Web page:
Last night before the Ghost Tour, we saw Batman. He was probably on his way to where they shine spotlights into the sky in PB. At the ghost tour, someone saw a mannequin in a window, mistaking it for a ghost. April and I pranked the group by setting off our car horn when we walked past it. And April got to hold the EMF change detector while a spirit was supposed to play with its lights. We also saw no fewer than 3 skunks around Old Town, one walking down the sidewalk. But the grave sites in the middle of the street was probably the most bizarre experience for me.
Saturday we all went to Mexico. We parked on the States side, and walked across, we didn’t even need to speak to a Mexican agent to enter, you just go through a turnstile. On the way back, the American border is a zoo, with about a 30 minute wait in line just to see the customs and border guard. We saw one woman with a child turned away and sent back to Mexico.
- Google says this flag is at an army base.
Several Americans we talked to didn’t recommend we travel into Tijuana, including the border guard who said it was okay in the day, but not at night. I think they’re just parroting what Fox News and the LA Times says and that is wrong or old news. Speaking with a shopkeeper (at Emporium) who has lived in Tijuana for over 60 years, he said it’s only dangerous an hour’s drive east of the tourist area. He has family in the States in the San Diego area, and there was a family dispute after a parent took a child to visit in Mexico after the other spouse had heard it was dangerous.
He explained that the latest warnings against travel are because a drug cartel head was lopped off, and South American and American gangs are fighting to fill the power void. However, if a person is not involved in drugs, it’s very unlikely you’ll encounter a problem like street shooting. I think there are parts of Regina and America at least as likely to break out in shooting wars.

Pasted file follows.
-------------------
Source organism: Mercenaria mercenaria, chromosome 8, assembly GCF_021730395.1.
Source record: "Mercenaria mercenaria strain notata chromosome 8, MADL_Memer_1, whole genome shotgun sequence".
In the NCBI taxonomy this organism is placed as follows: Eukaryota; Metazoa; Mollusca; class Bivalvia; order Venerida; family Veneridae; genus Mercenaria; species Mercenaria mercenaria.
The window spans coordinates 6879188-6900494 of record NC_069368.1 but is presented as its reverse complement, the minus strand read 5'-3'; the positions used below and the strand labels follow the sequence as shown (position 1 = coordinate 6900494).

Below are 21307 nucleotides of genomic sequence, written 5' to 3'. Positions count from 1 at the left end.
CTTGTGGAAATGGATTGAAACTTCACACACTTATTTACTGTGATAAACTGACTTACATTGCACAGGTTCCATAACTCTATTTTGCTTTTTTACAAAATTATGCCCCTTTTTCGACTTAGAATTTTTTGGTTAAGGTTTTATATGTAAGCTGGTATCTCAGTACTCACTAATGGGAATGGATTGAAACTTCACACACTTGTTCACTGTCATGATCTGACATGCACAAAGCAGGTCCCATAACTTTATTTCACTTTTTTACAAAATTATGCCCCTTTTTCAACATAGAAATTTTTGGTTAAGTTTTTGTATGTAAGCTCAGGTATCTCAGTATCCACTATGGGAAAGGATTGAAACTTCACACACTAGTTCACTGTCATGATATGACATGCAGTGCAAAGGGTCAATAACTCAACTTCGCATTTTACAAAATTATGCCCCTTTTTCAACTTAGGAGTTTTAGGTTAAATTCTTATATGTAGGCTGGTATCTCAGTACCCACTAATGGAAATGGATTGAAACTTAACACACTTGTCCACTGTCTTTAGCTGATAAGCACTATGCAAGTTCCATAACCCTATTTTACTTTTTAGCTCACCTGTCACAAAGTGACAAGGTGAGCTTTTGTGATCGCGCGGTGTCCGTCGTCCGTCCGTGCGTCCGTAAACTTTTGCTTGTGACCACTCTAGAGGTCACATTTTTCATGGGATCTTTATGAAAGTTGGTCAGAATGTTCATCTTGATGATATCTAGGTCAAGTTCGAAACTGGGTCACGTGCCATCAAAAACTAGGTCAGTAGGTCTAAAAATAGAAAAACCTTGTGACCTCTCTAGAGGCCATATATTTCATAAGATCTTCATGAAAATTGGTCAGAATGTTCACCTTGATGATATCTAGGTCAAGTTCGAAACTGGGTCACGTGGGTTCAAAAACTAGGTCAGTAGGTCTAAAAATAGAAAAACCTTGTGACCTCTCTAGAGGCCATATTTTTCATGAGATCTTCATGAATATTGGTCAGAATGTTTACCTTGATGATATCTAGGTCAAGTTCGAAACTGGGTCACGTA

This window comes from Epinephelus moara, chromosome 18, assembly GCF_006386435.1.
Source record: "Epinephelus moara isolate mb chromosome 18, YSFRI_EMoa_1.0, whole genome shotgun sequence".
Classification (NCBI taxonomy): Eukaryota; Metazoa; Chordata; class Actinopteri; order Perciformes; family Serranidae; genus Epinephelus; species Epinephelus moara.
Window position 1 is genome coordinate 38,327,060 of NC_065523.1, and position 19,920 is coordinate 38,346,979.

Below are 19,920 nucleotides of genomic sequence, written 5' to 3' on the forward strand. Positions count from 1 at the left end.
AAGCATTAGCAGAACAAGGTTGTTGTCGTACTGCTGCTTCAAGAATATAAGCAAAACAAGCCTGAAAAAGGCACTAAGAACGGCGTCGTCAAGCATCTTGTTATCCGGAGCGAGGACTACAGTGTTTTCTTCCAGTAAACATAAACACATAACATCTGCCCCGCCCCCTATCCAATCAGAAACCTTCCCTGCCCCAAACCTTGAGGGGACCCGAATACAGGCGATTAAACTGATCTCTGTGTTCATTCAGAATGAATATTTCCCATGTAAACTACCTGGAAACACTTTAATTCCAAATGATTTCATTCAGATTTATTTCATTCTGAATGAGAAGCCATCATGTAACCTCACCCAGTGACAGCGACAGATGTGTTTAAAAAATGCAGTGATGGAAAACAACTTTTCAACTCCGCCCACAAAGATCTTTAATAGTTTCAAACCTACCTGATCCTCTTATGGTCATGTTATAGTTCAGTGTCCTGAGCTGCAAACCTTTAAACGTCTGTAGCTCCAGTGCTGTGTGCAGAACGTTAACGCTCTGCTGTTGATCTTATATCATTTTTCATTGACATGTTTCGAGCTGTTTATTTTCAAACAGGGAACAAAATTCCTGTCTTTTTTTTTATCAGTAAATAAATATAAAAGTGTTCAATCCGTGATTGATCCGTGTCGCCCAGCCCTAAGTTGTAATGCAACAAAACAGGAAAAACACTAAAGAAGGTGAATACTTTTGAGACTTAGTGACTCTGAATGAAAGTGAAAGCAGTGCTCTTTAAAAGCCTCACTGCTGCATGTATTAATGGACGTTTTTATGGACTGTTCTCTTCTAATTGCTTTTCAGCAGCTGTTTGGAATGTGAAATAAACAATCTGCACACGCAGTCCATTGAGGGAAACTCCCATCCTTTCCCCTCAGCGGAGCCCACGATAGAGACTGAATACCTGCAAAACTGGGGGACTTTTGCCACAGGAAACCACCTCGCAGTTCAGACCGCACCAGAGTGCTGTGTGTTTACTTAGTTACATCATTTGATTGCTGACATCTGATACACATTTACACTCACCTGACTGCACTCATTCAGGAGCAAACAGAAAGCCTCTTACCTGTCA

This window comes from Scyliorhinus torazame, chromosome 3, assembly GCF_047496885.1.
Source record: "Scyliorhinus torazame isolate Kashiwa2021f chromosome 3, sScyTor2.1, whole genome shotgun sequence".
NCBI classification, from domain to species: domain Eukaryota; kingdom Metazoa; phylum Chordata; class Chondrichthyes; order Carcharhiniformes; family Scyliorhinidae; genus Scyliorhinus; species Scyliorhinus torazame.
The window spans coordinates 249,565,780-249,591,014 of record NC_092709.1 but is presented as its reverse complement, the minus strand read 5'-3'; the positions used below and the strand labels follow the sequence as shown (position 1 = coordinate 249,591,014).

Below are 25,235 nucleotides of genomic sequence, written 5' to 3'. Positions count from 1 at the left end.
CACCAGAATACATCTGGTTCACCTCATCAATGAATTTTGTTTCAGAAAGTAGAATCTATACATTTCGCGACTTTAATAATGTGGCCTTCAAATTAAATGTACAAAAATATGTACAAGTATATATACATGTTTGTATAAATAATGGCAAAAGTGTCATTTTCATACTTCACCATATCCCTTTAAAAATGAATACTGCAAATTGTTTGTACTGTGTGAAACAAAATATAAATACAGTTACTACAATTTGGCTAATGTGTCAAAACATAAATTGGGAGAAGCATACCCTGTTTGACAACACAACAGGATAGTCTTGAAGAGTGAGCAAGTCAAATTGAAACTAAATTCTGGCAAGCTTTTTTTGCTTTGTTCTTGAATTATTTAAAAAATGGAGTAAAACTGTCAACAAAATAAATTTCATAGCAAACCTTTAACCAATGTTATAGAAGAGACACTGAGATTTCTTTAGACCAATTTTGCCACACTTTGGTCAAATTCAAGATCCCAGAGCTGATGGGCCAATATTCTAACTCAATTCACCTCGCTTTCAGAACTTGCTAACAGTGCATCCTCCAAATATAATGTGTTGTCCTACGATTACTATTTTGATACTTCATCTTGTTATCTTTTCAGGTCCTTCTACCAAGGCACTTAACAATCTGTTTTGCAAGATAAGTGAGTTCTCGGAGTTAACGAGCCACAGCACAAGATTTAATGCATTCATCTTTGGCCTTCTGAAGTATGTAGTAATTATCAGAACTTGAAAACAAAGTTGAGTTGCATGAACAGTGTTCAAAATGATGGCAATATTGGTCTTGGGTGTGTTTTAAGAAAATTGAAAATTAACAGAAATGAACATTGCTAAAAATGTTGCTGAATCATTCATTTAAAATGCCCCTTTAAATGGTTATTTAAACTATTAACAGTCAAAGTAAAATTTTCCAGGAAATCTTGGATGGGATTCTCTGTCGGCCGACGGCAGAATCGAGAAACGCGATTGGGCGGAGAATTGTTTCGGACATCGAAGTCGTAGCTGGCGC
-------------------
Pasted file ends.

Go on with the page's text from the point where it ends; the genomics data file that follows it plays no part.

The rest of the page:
We ate at a place where the Corona was $2US, and the food less expensive. At one of our tables, the total bill was only $10.50 before tip. There were musicians wandering the restaurant looking to play for pay, and there were t-shirts for sale that said “Say no to drugs, and say yes to tacos”.
Walking down Revolucion Av. and almost as soon as we were through the border, we were greeted eagerly (almost desperately) by vendors that say they have something for you if only you look. Many people have zebra coloured burrows that you can sit on for a picture, for $2-$5US. There are silver bracelets shoved in your face, and the shopkeepers almost universally come out to the far side of the sidewalk to funnel you into their store, asking you to look. Sometimes the greetings are clearly learned long ago, and have no meaning to the speaker, just as we said “no gracias” to most of the shopkeepers.
April and I did most of the shopping in our group, spending perhaps $25 between us, after haggling prices way down from most of the starting prices, and buying some metal objects too for $26US plus a $20C note I had tucked away, getting us an even better bargain. April at one point felt a little guilty getting such a deal on one item that started at $8 and went down to $2. A sore foot bothered her a bit more consistently in the day though.
We poked through the Outlet mall upon returning to America, after walking forever to the other side of the Interstate. Then we returned home, and soaked in the hot tub with a local. She said I had more of an accent than April does. She also didn’t know what an auger, elevator, or combine mean in an agricultural context, which was amusing.